Hemp oil is produced when hemp hearts (the raw, shelled seed) are cold-pressed to extract the oil. As such, hemp oil retains all of the omega-6 and omega-3 fatty acids, and the oil tastes great drizzled on salads, added to smoothies, or used as a substitution for cooking oils.
Here are a couple of ways you can get a good dose of hemp on the regular:
Healthy snacks: Hemp seeds and oils are finding their way into organic granolas and cereals where they complement other natural organic ingredients like berries and coconut. Protein and energy bars are another convenient option you can throw in your bag.
Smoothies: Daily smoothies are a great opportunity to up your intake of hemp. Use hemp milk as a base, add in a scoop of hemp protein powder, and blend in hemp seeds for some added texture. Try these recipes for a pomegranate smoothie and hidden greens blueberry smoothie—both are great for kids, too, since they effectively “hide” the healthy ingredients with lots of taste and color.
Food is not the only area where hemp has an important role. Even U.S. Presidents George Washington, John Adams, and Thomas Jefferson all actively grew hemp and advocated its production for commercial purposes.
The use of hemp as a clothing material can be traced all the way back to 8,000 B.C. in Mesopotamia. It’s here that archeologists uncovered the oldest textile fiber on record. After centuries of cultivation in Asia, hemp cloth spread to Europe around 1,200 B.C., and the rest of the world followed shortly thereafter.
Hemp mimics many of the properties of cotton, but its fibers are much stronger, meaning it can produce anything from from light summery cloth to ultra-strong rope like a yoga strap, which maintains its strength even when wet.
From an environmental standpoint, hemp production has a much smaller ecological footprint than cotton farming. Hemp cultivation requires the same amount of energy to produce one ton of finished textiles, but it does so on only half as much land. And hemp crops require only a fraction of the necessary irrigated water (400 liters compared to 10,000 liters in cotton plants).
Around 150 B.C., the Chinese began experimenting with hemp and developed papermaking techniques, which makes it one of the oldest paper sources on the planet. Because of its tough fibrous stalk and rapid growth-to-harvest time, hemp provides an ideal economical means for producing paper.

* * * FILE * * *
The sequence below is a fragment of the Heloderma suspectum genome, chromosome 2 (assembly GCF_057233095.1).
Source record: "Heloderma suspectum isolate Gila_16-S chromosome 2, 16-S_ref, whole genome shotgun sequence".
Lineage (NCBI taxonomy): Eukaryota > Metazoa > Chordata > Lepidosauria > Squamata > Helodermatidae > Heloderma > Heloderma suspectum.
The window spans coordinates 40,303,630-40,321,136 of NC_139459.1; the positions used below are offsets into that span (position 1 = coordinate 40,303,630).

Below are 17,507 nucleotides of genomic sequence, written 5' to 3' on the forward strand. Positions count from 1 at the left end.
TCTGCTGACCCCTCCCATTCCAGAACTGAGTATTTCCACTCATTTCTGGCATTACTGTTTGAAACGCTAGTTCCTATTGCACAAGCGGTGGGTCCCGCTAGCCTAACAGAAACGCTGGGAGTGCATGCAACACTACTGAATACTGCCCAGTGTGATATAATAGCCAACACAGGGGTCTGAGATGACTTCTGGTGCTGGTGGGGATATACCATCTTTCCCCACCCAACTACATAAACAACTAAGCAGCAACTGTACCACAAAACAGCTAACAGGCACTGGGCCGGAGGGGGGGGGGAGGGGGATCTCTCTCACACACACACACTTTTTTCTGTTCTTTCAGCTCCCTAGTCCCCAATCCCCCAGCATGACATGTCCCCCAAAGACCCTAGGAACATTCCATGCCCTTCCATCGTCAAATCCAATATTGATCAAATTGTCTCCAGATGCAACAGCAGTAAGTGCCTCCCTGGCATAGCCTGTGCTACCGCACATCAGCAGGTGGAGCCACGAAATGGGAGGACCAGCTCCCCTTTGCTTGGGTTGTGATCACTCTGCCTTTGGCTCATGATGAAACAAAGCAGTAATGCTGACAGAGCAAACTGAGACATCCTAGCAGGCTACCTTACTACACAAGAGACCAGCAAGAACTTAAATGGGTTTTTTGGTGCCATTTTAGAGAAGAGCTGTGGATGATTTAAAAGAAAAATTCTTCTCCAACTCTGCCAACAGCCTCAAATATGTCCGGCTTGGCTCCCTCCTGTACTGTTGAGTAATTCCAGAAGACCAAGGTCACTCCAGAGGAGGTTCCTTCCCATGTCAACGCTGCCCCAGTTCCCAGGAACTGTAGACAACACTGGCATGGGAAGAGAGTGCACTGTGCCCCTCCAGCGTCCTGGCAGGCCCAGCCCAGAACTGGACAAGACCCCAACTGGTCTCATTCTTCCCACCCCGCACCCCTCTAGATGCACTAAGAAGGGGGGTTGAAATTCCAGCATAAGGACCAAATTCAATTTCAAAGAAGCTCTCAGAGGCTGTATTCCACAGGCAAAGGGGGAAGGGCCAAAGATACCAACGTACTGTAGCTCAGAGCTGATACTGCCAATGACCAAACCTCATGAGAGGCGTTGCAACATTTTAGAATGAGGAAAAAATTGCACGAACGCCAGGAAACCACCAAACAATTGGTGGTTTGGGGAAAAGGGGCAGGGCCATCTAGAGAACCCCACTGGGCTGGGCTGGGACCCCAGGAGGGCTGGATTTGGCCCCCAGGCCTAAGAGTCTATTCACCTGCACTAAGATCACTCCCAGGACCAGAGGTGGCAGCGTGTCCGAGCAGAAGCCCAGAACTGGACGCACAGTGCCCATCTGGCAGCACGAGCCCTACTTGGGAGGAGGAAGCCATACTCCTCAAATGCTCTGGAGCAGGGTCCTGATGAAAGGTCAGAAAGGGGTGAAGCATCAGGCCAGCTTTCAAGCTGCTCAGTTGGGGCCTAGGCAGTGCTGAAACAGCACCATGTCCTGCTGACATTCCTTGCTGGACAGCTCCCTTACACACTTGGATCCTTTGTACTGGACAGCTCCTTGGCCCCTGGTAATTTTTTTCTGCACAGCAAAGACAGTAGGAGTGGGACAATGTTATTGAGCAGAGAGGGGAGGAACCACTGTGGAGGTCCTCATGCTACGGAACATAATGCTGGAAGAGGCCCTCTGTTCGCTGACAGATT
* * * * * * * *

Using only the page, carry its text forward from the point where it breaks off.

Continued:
In fact, since hemp production was outlawed by the United States government in 1937, 70 percent of natural forests in the United States have been destroyed for paper production. On the converse, to supply the 54 million metric tons of paper used by Americans each year, the U.S. would need to convert just 1 percent of available farmland for hemp-specific paper farming. That’s because the average acre of hemp produces nearly four times the fiber pulp of an acre of trees, and can do so in only a matter of months compared to the 40 or so years it takes for a paper tree to fully develop.
Hemp paper is also more efficient for recycling. It doesn’t require the harmful dyes to whiten it during the recycling process and its strength makes it extra durable for several cycles. So whereas normal tree-sourced paper can undergo the recycling process just two to three times, hemp paper can be properly recycled eight times before being ultimately disposed of.
There are a variety of hemp-based beauty products that all tap into the organic benefits and natural germ-resistance of the cannabis plant. The list includes:
These are all made with hemp oils and other organic ingredients that naturally keep you fresh and clean.
“Hempcrete,” a light cement-like material that can be used for structural purposes, has been discovered in buildings dating back to 6th century France. More recently, it has been reintroduced into more modern buildings in Europe, some that reach up to ten stories high.
In American houses, hemp has often been used to produce insulation. It is pressed into fiberboard and particleboard, which help to keep temperatures steady during different seasons.